Laryngeal cancer is not as well known by the general public as some other types of cancer, yet it is not a rare disease. The American Cancer Society estimates that in 2005 almost 10,000 new cases of laryngeal cancer will be diagnosed, and close to 3,800 people will die from laryngeal cancer in the United States. Even for survivors, the consequences of laryngeal cancer can be severe with respect to voice, breathing or swallowing. It is fundamentally a preventable disease though, since the primary risk factors for laryngeal cancer are associated with modifiable behaviors.
Development of laryngeal cancer is a process that involves many factors, but approximately 90% of head and neck cancers occur after exposure to known carcinogens (cancer causing substances). Chief among these factors is tobacco. Over 90% of laryngeal cancers are a type of cancer called squamous cell carcinoma (SCCA) and over 95 percent of patients with laryngeal SCCA are smokers. Smoking contributes to cancer development by causing mutations or changes in genes, impairing clearance of carcinogens from the respiratory tract and decreasing the body’s immune response.
Tobacco use is measured in pack-years, where one pack per day for one year is considered one pack-year. Two pack-years is defined as either one pack per day for two years or two packs per day for one year (Longer terms of pack years are determined using a similar ratio). Depending upon the number of pack-years smoked, studies have reported that smokers are about 5 to 35 times more likely to develop laryngeal cancer than non-smokers. It does seem that the duration of tobacco exposure is probably more important overall to cancer causing effect, than the intensity of the exposure.
Alcohol is another important risk factor for laryngeal cancer and acts as a promoter of the cancer causing process. The major clinical significance of alcohol is that it potentiates the effects of tobacco. Magnitude of this effect is between an additive and a multiplicative one. That is, people who smoke and drink alcohol have a combined risk that is greater than the sum of the individual risks. The American Cancer Society recommends that those who drink alcoholic beverages should limit the amount of alcohol they consume, with one drink per day considered a limited alcohol exposure.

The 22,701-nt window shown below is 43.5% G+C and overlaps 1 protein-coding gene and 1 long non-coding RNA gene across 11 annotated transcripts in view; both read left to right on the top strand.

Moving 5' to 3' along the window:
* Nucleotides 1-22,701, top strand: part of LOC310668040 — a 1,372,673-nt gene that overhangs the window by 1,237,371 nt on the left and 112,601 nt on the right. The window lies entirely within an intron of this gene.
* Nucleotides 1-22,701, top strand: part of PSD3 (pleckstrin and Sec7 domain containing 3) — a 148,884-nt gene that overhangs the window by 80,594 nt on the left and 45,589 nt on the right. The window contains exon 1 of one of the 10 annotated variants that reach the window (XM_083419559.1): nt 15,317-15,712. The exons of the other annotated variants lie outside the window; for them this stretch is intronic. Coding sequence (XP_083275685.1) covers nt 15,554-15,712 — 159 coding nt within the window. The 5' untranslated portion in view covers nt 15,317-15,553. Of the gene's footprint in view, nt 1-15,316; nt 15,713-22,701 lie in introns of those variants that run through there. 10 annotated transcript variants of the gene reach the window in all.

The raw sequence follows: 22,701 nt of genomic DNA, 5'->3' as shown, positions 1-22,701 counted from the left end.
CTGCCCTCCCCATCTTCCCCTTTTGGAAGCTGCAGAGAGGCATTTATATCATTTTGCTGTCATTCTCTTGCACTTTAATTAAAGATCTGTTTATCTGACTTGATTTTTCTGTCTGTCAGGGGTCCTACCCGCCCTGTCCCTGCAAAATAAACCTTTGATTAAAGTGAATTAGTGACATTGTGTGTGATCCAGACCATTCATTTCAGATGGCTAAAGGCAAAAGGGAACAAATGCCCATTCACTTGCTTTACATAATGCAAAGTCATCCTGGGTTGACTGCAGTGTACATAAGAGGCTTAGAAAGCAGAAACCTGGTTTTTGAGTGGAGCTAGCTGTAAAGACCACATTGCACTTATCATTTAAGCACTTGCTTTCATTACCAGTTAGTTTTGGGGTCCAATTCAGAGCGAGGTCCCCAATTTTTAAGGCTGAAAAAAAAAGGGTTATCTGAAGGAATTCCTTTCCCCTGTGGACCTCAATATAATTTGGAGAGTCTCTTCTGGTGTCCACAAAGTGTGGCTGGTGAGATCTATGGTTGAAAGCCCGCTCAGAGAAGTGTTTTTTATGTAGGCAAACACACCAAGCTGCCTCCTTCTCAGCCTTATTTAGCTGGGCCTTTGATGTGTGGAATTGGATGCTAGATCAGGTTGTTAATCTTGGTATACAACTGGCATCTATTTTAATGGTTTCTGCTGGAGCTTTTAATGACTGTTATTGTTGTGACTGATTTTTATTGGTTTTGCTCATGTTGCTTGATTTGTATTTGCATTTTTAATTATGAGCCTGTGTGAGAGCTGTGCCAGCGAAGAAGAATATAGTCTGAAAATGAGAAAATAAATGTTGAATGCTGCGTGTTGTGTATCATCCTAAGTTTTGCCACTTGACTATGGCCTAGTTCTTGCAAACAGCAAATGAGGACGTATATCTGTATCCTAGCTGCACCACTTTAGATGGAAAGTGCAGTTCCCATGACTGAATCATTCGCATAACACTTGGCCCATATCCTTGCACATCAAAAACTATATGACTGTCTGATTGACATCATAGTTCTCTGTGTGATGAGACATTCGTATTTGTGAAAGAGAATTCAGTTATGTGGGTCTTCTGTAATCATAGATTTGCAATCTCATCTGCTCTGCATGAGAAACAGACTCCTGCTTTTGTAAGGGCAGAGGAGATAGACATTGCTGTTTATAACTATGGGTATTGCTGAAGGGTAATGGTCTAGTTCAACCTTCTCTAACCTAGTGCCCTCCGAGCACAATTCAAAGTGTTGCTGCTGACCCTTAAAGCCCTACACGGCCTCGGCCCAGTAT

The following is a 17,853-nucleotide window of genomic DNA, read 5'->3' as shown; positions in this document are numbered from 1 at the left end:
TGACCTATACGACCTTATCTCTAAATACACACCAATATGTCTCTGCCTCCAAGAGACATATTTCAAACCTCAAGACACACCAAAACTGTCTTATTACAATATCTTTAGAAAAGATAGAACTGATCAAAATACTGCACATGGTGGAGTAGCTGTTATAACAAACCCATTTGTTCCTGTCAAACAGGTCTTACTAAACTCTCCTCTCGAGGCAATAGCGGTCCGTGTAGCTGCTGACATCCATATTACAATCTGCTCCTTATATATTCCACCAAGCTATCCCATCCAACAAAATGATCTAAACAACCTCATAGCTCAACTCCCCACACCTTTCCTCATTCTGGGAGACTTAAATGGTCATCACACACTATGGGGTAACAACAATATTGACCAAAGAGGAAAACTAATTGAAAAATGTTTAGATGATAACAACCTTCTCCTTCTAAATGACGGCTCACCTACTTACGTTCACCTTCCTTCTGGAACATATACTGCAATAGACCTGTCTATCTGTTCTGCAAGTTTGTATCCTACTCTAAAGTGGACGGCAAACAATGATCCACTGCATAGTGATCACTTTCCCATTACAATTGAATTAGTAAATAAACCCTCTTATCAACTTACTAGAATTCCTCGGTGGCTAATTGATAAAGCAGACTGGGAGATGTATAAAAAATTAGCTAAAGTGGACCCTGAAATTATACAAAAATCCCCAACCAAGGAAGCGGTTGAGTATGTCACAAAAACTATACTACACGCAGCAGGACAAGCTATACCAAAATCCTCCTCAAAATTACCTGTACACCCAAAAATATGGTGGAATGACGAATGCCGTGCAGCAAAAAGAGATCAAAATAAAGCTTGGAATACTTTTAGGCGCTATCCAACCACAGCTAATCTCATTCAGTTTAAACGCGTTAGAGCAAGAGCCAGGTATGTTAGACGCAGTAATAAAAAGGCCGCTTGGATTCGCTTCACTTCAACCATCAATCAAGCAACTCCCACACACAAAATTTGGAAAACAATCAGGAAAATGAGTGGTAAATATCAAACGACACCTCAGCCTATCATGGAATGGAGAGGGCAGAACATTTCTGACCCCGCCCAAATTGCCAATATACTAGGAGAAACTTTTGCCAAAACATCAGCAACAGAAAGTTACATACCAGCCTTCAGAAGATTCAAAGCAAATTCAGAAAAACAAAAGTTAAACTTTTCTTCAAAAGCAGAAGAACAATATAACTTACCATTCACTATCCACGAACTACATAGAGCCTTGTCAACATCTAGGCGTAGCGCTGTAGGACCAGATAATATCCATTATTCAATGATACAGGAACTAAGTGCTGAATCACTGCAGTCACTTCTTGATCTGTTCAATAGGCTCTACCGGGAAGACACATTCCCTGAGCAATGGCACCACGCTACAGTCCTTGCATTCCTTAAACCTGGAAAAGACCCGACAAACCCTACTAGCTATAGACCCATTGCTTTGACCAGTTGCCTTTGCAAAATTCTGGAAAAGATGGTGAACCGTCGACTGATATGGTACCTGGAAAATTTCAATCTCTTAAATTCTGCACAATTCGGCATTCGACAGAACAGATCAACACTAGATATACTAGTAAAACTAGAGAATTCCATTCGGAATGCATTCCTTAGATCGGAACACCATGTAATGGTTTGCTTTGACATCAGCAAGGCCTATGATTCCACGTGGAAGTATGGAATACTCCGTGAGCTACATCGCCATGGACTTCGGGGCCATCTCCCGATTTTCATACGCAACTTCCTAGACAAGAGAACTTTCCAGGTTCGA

Other risk factors for laryngeal cancer include certain viruses, such as human papilloma virus (HPV) and likely acid reflux. Vitamin A and beta-carotene may play a protective role.
Signs and symptoms of laryngeal cancer include: progressive or persistent hoarseness, difficulty swallowing, persistent sore throat or pain with swallowing, difficulty breathing, pain in the ear or a lump in the neck. Anyone with these signs or symptoms should be evaluated by an otolaryngologist (Ear, Nose and Throat Doctor). This is particularly important for people with risk factors for laryngeal cancer.
The primary treatment options for laryngeal cancer include surgery, radiation therapy, chemotherapy or a combination of these treatments. Remember that this is a preventable disease in the vast majority of cases because the main risk factors are associated with modifiable behaviors. Do not smoke and do not abuse alcohol!